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Men's Team

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The former Reds boss who guided City to Maine Road

FROM THE ARCHIVES: The Manchester Derby pocket watch

FROM THE ARCHIVES: The Manchester Derby pocket watch

Ernest Mangnall holds a special place in Manchester football history.

He became United boss in 1903 and after a hugely successful spell, left the Reds in 1912.

Thereafter, Mangnall became City's manager and enjoyed 12 years with the Blues, overseeing the move from Hyde Road to Maine Road before leaving he club in 1924.

On his departure, he was presented with the watch you see above, engraved 'Presented to J. E. Mangnall by the players of Manchester City FC to mark the respect and esteem they had for him during his term of Office as Secretary & Manager, 1912-1924 on May 3 1924'.

The 18-carat gold watch, made in Birmingham, today resides in the City archives.

Ahead of Sunday's 177th Manchester derby, it seems fitting to highlight the achievements of the only man to have ever managed both City and United.

READ: Disaster at Hyde Road

READ: From the archives:The Wizard who came to tea

Ernest Mangnall: City boss 1912-1924

The one and only manager to move from one Manchester club to another, Ernest Mangnall had steered United to the League Championship in 1907–08 and again in 1910–11.

Sandwiched between was also an FA Cup triumph. Irony upon irony . . . the success of United owed much to the fact that following an illegal payments scandal in 1906 at City, United boss Mangnall snapped up four of our best players including Billy Meredith and Sandy Turnbull – and all for peanuts while he watched his side flourish and the Blues almost go out of business.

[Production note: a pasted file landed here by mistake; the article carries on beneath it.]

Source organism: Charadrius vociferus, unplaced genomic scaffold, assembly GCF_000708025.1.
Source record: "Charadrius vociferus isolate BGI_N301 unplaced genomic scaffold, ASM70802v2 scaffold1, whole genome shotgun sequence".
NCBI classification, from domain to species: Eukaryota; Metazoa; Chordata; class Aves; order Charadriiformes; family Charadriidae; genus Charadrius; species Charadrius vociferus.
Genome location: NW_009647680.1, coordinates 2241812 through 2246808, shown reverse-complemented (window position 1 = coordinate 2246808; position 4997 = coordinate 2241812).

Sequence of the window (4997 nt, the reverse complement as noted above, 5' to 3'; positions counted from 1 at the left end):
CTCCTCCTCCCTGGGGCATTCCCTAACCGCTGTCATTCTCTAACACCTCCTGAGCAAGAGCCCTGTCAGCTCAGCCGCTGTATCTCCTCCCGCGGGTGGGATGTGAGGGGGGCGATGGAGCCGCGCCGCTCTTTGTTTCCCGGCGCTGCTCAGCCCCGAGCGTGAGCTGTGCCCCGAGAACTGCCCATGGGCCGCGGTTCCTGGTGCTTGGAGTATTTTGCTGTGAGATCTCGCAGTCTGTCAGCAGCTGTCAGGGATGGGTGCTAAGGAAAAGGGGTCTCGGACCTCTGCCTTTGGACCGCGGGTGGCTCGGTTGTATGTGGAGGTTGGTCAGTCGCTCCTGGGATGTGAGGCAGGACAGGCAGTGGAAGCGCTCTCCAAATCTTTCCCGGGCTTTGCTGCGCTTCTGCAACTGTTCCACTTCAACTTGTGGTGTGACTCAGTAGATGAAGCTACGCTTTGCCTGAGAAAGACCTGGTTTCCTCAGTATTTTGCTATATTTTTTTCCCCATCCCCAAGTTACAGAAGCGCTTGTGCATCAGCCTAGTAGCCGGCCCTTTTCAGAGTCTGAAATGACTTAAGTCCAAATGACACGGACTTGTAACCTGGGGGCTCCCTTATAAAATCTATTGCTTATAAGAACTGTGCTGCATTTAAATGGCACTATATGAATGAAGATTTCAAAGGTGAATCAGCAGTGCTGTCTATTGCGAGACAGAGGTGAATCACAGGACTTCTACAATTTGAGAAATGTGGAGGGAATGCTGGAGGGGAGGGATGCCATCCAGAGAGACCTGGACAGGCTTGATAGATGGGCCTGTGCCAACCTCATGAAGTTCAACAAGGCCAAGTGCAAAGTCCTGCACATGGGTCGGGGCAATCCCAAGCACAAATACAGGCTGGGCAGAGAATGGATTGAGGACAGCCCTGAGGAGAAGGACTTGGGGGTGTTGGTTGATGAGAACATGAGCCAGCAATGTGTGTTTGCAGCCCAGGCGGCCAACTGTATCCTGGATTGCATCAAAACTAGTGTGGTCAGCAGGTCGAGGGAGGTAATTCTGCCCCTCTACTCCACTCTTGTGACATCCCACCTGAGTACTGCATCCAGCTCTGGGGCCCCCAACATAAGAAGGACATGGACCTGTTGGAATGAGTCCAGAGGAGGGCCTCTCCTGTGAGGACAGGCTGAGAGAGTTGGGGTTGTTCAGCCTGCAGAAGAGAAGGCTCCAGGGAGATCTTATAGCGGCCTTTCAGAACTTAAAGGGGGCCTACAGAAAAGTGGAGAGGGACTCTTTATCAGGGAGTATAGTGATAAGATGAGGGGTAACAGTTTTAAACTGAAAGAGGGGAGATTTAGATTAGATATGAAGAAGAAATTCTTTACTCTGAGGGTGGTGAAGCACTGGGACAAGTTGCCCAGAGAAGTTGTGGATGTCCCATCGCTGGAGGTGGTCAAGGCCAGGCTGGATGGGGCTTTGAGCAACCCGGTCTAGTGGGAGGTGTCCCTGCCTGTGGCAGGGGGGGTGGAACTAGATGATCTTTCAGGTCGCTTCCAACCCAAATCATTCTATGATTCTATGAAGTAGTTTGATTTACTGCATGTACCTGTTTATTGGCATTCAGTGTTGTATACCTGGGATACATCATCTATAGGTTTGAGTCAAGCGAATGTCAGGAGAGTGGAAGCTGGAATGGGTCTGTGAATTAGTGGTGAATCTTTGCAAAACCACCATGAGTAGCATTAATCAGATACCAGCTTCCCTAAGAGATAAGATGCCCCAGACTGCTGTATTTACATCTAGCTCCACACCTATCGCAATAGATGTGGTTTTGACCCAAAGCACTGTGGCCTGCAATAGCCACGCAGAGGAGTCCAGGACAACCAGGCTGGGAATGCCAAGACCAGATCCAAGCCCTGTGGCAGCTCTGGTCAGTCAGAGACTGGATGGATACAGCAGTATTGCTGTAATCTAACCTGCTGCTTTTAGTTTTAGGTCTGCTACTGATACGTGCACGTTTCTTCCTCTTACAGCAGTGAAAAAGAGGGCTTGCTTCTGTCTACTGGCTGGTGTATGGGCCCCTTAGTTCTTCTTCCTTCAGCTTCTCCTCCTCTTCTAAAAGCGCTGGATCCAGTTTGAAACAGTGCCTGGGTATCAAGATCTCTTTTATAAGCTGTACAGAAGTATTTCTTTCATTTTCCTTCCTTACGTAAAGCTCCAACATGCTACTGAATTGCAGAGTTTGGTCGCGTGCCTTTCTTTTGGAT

Mangnall, who had overseen the building of Old Trafford while with United, arrived at Hyde Road looking for a fresh challenge and was appointed secretary/manager in 1912. The Blues were the best supported team in the country, financially sound, and considered to be the bigger of the two Manchester clubs.

Mangnall would help engineer City's move to Maine Road and guided the Blues to Division One runners-up in 1920/21. His eye for talent hadn’t deserted him and he brought Horace Barnes and Tommy Browell to Hyde Road and in 1923, the Club relocated to their new home in Moss Side.

The founder of the Central League and the Football Managers’ Association, Mangnall remained as manager for City's first season at Maine Road but left in 1924 after 12 loyal years of service to the Blues and Maine Road was his fantastic legacy..

Do you have any rare City treasures you'd like to share with the Club - we'd like to hear from anyone who has any items of special or personal interest....


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Men's Team

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